Schematic representation of observational and numerical modeling activities planned within TEAMx. The TOC dataset is used to identify, characterize, and parameterize the relevant physical processes and to test and improve numerical modeling (different model types and parameterizations). Numerical modeling serves to optimize the experimental arrangements in the field, to specify the type of IOPs to be executed on a given day, and to improve data assimilation schemes and procedures in complex terrain, but it can also be used to identify the relative importance of different processes, assess uncertainties, and hence better understand the physical processes. “Case studies” refers to simulations with real terrain and atmospheric states close to reality (and thus includes short-term weather forecast simulations as well as climate time scales). LES denotes large-eddy simulation, RANS is Reynolds-averaged Navier–Stokes modeling (i.e., the typical framework for mesoscale atmospheric models), EOP is extended observation period, IOP is intensive observation period, TA is target area, EB is energy balance, AWS is automatic weather station, and “enh” is enhanced. Green boxes refer to typical areas of application for local atmospheric information.

Citation: Bulletin of the American Meteorological Society 103, 5; 10.1175/BAMS-D-21-0232.1

Hand-in-hand with the TOC, a variety of numerical modeling experiments will be carried out across a range of scales and for different applications (Fig. 2). Central to TEAMx efforts is assessing the accuracy of model output with respect to understanding of exchange processes—it has become custom to call this “right for the right reason.” To provide useful data for weather and climate services, we must have confidence that model output is sufficiently accurate for its purpose. For example, only with an adequate treatment and understanding of the surface energy balance in a complex valley can we correctly assess local evapotranspiration, the interaction of the locally driven slope flow with the mesoscale valley circulation, the interaction of the synoptic flow with both slope and valley flows, and hence the efficiency of the valley system’s exchange of water vapor with the free troposphere. This improved representation of local evapotranspiration may in turn modify the abundance of water availability for precipitation processes at the mountain scale or even downstream. The key here is that the “right reason” (in this case, the correct surface energy balance, proper slope flow characteristics, etc.) not only yields the correct impact of the valley system on the atmospheric conditions aloft, but also allows for an adequate local forecast (or diagnostic), and even enables scientifically sound sensitivity studies, such as investigating the impact of forested versus non-forested slopes or urbanization in a valley.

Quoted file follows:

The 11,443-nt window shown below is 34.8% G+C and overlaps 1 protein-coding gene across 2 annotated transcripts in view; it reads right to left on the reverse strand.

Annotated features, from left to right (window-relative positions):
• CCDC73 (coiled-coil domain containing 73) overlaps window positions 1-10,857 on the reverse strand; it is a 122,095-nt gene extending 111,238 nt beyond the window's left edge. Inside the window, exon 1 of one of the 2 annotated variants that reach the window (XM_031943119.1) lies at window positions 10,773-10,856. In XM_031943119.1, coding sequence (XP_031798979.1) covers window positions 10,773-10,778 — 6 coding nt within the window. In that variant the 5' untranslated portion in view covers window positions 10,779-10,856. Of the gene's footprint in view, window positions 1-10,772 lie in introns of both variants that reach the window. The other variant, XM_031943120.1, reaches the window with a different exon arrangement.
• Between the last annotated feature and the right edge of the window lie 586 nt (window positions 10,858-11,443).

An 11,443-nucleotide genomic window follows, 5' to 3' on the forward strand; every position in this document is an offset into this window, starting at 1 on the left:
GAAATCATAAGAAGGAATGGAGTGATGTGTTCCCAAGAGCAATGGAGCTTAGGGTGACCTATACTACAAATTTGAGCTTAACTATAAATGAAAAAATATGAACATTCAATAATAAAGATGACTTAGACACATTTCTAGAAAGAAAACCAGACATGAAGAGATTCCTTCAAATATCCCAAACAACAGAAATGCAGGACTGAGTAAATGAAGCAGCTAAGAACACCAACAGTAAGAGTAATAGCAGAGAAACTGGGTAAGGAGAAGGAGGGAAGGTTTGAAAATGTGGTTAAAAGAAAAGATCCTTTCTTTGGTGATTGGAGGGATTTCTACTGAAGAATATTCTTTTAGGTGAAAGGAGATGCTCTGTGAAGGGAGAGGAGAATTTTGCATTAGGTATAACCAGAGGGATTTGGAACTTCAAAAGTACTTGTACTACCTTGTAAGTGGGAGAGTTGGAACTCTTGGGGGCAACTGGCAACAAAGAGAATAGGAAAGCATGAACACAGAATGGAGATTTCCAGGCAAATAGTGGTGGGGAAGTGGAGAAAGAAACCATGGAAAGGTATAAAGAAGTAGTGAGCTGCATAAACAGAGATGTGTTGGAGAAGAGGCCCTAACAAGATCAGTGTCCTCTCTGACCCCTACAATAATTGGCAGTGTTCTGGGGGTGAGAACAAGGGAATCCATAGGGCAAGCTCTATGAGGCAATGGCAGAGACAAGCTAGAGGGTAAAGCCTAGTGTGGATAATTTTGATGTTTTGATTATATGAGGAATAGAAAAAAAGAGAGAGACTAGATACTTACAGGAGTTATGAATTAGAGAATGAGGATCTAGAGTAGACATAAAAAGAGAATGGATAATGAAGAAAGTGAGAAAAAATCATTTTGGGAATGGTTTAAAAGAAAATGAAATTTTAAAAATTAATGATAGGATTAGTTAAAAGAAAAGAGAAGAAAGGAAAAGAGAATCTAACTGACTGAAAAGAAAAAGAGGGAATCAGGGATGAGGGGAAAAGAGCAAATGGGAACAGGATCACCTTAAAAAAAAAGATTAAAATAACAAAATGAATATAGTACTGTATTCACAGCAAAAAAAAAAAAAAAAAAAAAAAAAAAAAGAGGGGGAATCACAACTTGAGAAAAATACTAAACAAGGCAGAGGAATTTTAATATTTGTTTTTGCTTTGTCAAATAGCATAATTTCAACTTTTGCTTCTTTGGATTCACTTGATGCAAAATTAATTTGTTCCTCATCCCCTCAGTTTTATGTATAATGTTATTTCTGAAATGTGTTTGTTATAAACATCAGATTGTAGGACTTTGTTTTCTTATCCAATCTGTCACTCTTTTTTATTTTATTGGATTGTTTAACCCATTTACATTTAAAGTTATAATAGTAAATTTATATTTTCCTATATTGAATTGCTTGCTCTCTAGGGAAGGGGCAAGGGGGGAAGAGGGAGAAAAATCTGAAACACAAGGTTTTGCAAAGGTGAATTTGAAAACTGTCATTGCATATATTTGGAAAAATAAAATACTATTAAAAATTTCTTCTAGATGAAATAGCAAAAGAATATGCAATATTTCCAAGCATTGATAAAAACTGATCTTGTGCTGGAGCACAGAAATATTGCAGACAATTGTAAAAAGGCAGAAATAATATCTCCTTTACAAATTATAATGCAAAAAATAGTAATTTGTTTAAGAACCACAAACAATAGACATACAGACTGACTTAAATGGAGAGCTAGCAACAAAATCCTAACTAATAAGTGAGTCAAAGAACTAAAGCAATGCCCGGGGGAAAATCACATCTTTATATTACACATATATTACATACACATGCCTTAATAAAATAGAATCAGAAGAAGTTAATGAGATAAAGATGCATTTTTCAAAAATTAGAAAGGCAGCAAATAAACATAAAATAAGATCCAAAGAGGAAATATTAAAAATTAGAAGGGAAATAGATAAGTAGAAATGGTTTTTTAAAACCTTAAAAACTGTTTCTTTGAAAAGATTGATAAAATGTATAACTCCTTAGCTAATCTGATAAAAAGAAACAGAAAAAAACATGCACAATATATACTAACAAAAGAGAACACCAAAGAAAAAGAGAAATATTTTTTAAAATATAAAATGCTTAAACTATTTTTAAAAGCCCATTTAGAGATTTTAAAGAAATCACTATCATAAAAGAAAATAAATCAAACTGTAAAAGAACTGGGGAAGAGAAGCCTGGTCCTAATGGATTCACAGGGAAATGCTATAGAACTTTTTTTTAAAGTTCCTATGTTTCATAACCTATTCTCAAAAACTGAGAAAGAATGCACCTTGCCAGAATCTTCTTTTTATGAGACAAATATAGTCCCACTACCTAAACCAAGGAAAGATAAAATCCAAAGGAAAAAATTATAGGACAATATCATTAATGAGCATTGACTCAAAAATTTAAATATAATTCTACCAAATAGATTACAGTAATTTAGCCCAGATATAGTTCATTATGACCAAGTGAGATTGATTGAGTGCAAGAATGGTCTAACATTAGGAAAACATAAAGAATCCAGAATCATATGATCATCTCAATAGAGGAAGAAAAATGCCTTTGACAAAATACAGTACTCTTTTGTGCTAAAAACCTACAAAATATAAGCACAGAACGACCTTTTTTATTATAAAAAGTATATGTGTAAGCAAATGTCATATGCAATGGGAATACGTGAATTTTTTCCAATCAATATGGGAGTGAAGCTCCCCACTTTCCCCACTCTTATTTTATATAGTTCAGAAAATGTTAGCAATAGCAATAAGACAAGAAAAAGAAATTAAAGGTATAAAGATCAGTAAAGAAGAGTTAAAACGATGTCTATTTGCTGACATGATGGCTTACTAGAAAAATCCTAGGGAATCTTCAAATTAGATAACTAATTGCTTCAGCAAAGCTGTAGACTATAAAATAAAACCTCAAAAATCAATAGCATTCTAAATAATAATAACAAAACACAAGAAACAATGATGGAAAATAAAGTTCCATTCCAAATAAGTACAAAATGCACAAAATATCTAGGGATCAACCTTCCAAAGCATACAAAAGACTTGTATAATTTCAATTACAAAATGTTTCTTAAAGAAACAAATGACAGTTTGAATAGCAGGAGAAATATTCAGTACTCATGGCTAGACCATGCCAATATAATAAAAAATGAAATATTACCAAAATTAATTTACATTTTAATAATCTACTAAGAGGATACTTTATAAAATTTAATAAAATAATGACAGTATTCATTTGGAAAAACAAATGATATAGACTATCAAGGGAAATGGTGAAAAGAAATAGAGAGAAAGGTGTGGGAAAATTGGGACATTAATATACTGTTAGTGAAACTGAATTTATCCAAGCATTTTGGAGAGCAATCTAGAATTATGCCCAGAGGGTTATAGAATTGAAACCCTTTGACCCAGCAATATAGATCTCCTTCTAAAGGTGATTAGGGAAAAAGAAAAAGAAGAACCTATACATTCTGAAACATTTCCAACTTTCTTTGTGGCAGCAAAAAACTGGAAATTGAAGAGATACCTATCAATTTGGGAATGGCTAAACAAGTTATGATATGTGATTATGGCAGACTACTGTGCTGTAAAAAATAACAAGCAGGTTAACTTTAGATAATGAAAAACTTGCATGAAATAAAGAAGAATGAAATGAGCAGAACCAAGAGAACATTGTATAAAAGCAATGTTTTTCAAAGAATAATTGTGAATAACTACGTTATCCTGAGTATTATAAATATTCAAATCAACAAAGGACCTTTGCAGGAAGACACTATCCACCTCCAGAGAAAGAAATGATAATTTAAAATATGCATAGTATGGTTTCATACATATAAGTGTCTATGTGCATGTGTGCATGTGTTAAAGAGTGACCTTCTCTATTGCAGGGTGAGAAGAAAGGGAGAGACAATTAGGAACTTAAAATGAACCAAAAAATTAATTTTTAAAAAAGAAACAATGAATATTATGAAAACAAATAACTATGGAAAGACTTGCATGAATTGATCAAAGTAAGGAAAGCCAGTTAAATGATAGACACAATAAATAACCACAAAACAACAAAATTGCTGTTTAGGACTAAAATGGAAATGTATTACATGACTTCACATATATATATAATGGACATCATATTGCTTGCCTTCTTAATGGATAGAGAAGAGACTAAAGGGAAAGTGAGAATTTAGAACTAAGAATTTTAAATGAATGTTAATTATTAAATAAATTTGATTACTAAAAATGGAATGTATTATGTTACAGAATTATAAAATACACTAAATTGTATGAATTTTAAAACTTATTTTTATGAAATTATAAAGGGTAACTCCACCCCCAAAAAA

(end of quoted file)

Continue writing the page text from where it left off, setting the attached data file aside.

Modeling of mountain atmospheres at high resolution can be done in at least two different ways: real-terrain (real atmosphere) simulations as in NWP or climate scenarios and idealized-orography simulations. The latter approach has been used widely to investigate idealized features of mountain landscapes, such as an infinite slope [e.g., the famous Prandtl (1942) model], the flow in a valley between two parallel straight ridges (e.g., Schmidli 2013), or the development of convective precipitation therein (e.g., Panosetti et al. 2016). In TEAMx both these approaches will be pursued in a coordinated manner.